Here are college highlights from the Philadelphia Eagles' first round pick at No. 26 in the 2014 NFL Draft: Louisville outside linebacker Marcus Smith. In Smith's final season at Louisville in 2013, he recorded 42 total tackles,18.5 tackles for loss and 14.5 sacks. He also recorded 3 passes defensed and 4 forced fumbles.
(Note: if you are afraid you will be annoyed by the music, just turn the volume down before you even start playing the video. I don't want to hear people complaining about the music!)
Read more about Marcus Smith in our initial post.
You can find more (non-highlight) videos of Marcus Smith on Draft Breakdown
Marcus Smith scouting report via BGN's Mike Kaye:
Smith is a natural athlete with solid size at over 6-foot-3 (measured in at the Senior Bowl at 6'3 1/2) and 258-pounds. He has an NFL body with long arms (80 1/4 inch wingspan) and a 4.7 forty-time speed (according to Scout.com). On tape, he shows a good ability to wrap up on tackles and clear speed off the edge. He is the type of player that can line up pretty much anywhere in the front seven (outside of nose tackle in a 3-4) and be successful. He has experience blitzing from the inside linebacker position as well as rushing from the outside with his hand down or in a two-point stance. He literally can rush from anywhere.
Smith constantly gets pressure and if he gets his hands on a quarterback, the play will almost definitely end with a sack. Much like Ford, Smith uses his speed to run around defenders which allows him to get away with not being much of a technician. He ranges from average to above average in coverage for a player that has pretty limited experience playing in space. He has no issue with the physical part of playing coverage.
As mentioned above, Smith's speed is likely what helped him excel the most in college. He is not much of a hand technician yet and lacks obvious strength. That does not mean he can't win with either at this moment, it is just that he doesn't consistently win with those approaches. He prefers to run by guys as oppose to engage and shed. In coverage, Smith seems to lose his man at times. He is not great in coverage on tape, but he can do it.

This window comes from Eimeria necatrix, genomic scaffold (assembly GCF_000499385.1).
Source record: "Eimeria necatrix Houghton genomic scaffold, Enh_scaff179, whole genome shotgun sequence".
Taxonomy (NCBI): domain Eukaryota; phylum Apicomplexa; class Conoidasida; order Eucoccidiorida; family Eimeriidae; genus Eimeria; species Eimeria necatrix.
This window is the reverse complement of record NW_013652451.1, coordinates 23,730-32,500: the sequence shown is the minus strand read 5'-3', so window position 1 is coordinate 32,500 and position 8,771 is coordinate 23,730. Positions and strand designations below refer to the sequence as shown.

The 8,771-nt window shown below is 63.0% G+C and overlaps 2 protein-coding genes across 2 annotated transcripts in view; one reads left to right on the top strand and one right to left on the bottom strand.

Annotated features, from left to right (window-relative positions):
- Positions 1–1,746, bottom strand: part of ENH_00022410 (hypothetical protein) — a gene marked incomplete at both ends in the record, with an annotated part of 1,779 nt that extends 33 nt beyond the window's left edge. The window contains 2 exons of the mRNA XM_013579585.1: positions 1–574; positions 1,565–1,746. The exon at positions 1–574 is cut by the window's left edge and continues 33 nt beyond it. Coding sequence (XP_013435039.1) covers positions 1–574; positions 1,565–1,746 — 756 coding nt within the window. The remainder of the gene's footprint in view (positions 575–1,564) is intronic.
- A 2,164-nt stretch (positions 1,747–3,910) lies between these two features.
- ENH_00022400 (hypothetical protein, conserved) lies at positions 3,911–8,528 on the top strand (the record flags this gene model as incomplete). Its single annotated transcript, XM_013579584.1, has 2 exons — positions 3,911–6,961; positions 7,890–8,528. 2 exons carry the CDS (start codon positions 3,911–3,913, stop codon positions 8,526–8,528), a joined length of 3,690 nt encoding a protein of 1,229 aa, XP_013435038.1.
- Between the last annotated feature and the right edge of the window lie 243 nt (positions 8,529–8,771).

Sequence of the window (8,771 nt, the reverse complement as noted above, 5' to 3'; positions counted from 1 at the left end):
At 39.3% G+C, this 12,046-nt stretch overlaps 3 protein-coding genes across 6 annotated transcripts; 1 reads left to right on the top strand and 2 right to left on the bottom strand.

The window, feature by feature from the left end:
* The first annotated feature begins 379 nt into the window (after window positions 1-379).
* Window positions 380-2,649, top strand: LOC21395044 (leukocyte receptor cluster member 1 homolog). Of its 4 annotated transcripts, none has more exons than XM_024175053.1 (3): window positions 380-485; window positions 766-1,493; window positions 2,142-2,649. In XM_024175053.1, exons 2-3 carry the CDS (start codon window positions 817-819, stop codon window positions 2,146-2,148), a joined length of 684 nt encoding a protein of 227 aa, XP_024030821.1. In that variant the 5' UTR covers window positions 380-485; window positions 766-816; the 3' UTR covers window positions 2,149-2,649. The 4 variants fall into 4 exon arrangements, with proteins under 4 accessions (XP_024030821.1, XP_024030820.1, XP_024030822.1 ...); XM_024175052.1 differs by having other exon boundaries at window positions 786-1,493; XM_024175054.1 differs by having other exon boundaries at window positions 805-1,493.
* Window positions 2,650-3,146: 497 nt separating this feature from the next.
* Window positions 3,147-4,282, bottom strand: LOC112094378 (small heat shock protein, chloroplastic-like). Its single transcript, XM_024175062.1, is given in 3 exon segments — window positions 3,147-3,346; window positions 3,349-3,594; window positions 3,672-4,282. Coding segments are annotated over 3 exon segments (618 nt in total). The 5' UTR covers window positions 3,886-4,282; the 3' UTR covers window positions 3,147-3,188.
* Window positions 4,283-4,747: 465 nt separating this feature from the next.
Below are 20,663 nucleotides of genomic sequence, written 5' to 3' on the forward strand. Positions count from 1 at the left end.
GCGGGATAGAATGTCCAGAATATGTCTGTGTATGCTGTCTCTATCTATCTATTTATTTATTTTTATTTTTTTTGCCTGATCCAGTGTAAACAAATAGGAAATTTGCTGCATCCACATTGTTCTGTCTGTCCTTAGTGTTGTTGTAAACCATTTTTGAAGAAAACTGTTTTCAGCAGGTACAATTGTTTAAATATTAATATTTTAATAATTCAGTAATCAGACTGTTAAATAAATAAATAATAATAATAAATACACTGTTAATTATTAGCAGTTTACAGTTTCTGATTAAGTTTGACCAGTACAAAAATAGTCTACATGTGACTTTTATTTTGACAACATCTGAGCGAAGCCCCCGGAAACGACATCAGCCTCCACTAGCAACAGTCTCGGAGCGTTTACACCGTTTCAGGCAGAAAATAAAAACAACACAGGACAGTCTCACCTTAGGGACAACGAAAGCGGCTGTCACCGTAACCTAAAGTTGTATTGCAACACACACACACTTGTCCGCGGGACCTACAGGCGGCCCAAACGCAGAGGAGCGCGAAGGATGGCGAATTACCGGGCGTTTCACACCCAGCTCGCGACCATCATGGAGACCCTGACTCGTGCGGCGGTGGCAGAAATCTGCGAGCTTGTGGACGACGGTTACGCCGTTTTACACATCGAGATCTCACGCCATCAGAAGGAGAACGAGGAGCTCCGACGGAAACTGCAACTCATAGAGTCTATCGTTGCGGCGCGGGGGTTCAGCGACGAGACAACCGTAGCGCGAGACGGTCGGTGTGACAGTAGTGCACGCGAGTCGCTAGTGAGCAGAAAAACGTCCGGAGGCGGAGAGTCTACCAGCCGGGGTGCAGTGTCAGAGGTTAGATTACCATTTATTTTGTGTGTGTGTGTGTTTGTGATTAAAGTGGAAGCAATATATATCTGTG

Another issue for Smith is that while he played four seasons, his only major year came as a senior. In 2013, he had five games of multiple sacks and five without any quarterback take downs. He got his sacks in bunches which may have been due to lining up against a poor player at left tackle or a bad offensive line. For instance, he had three sacks against Rutgers and 2.5 against Connecticut. He had another two against Miami in a game that saw Hurricanes quarterback Stephen Morris hold onto the ball like it was his child (i.e. he held the ball way too long and his offensive line under-performed). Smith does have the one-hit wonder feel, but luckily has experience as well.
He would probably more comfortable initially as a 4-3 defensive end, but his talent really fits a 3-4 outside linebacker, which means he will have to learn a new position in the NFL. That may mean that teams have to slowly ease him into the position as a rookie.